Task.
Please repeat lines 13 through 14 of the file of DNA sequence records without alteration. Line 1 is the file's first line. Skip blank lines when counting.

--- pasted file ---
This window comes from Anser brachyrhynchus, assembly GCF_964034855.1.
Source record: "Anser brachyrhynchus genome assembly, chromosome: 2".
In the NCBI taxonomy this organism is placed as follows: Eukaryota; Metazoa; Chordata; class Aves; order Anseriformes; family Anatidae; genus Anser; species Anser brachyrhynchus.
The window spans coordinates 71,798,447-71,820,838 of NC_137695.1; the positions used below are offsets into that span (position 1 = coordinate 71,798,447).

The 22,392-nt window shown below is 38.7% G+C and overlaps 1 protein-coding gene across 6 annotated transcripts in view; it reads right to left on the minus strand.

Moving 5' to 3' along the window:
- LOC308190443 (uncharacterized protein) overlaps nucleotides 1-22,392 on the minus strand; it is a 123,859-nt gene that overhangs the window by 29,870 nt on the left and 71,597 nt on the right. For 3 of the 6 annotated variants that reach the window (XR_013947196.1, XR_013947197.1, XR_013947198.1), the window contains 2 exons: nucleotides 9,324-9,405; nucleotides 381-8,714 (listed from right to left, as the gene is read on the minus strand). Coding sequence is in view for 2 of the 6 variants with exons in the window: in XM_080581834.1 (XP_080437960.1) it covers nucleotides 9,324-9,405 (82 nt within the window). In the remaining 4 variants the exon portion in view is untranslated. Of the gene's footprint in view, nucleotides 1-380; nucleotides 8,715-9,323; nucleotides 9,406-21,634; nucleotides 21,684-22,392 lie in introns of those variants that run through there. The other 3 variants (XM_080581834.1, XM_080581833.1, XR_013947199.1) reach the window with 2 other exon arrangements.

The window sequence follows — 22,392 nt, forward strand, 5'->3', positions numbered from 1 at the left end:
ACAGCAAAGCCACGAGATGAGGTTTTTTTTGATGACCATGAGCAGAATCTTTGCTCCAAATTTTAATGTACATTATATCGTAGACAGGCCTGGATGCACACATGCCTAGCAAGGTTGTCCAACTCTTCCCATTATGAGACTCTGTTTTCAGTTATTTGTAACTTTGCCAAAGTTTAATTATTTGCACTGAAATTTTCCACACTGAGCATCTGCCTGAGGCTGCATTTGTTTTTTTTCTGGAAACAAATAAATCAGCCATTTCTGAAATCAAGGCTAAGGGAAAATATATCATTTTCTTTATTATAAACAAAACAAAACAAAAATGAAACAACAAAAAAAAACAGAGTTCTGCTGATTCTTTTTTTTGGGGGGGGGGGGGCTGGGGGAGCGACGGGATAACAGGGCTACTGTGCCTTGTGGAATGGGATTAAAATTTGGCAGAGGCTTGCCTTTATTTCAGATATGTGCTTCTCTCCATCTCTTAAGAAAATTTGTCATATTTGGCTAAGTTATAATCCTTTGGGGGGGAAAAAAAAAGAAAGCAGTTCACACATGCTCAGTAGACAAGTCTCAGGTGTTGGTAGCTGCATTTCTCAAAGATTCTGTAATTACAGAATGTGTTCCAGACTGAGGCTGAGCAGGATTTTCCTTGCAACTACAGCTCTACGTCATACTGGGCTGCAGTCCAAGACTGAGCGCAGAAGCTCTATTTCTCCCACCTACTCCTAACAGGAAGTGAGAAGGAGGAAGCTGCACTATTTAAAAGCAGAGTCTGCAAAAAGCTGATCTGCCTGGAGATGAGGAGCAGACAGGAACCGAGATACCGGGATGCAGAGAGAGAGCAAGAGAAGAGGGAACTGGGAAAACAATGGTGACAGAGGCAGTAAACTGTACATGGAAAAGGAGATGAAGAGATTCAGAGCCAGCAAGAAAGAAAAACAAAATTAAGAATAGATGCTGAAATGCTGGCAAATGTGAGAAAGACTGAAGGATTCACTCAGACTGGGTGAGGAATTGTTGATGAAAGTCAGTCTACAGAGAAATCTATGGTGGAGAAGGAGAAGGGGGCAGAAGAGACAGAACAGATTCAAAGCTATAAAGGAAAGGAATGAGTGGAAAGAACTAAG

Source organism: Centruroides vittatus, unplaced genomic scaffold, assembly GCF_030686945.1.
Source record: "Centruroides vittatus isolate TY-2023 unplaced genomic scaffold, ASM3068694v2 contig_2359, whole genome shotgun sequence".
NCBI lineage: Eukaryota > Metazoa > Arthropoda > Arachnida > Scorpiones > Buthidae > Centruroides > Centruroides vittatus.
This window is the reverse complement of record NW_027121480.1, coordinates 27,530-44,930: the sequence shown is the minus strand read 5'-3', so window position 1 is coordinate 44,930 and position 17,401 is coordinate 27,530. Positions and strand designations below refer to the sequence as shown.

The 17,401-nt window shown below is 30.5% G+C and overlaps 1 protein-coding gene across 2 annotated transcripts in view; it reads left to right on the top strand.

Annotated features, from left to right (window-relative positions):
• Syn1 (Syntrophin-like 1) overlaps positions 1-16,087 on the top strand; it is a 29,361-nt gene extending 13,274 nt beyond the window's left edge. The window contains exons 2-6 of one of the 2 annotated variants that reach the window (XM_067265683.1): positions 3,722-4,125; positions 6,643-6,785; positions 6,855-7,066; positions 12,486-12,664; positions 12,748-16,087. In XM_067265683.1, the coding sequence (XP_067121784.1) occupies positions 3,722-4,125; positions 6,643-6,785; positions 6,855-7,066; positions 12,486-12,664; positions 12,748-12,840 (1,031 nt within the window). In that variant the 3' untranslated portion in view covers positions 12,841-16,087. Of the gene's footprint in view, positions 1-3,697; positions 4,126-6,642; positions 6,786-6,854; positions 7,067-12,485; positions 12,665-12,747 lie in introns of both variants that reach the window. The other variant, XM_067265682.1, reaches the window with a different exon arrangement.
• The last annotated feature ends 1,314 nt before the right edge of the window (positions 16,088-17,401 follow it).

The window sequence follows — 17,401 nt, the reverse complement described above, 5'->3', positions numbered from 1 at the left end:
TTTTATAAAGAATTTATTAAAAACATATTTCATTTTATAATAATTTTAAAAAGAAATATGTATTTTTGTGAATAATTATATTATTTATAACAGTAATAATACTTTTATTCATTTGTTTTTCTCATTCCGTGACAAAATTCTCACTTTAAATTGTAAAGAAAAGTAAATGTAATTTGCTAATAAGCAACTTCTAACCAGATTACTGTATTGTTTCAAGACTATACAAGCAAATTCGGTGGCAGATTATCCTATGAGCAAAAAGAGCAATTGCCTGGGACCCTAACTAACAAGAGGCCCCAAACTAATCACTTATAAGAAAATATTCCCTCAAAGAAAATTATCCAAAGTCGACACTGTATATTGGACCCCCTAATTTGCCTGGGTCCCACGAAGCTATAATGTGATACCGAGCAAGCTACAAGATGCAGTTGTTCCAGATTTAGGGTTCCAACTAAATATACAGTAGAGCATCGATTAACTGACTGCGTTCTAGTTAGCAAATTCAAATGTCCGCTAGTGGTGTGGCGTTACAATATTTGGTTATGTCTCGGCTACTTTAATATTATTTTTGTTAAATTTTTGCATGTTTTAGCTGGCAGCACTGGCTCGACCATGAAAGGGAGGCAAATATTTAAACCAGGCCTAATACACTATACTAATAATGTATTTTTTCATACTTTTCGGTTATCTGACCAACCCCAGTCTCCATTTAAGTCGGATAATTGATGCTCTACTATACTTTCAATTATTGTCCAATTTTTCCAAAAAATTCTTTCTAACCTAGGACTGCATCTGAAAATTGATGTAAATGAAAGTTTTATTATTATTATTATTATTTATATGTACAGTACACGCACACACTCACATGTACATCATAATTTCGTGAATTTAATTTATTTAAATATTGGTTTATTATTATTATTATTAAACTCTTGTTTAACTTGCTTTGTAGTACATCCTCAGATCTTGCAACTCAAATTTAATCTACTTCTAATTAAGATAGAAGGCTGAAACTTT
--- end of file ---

This window is the reverse complement of record NW_027121480.1, coordinates 27,530-44,930: the sequence shown is the minus strand read 5'-3', so window position 1 is coordinate 44,930 and position 17,401 is coordinate 27,530. Positions and strand designations below refer to the sequence as shown.

The 17,401-nt window shown below is 30.5% G+C and overlaps 1 protein-coding gene across 2 annotated transcripts in view; it reads left to right on the top strand.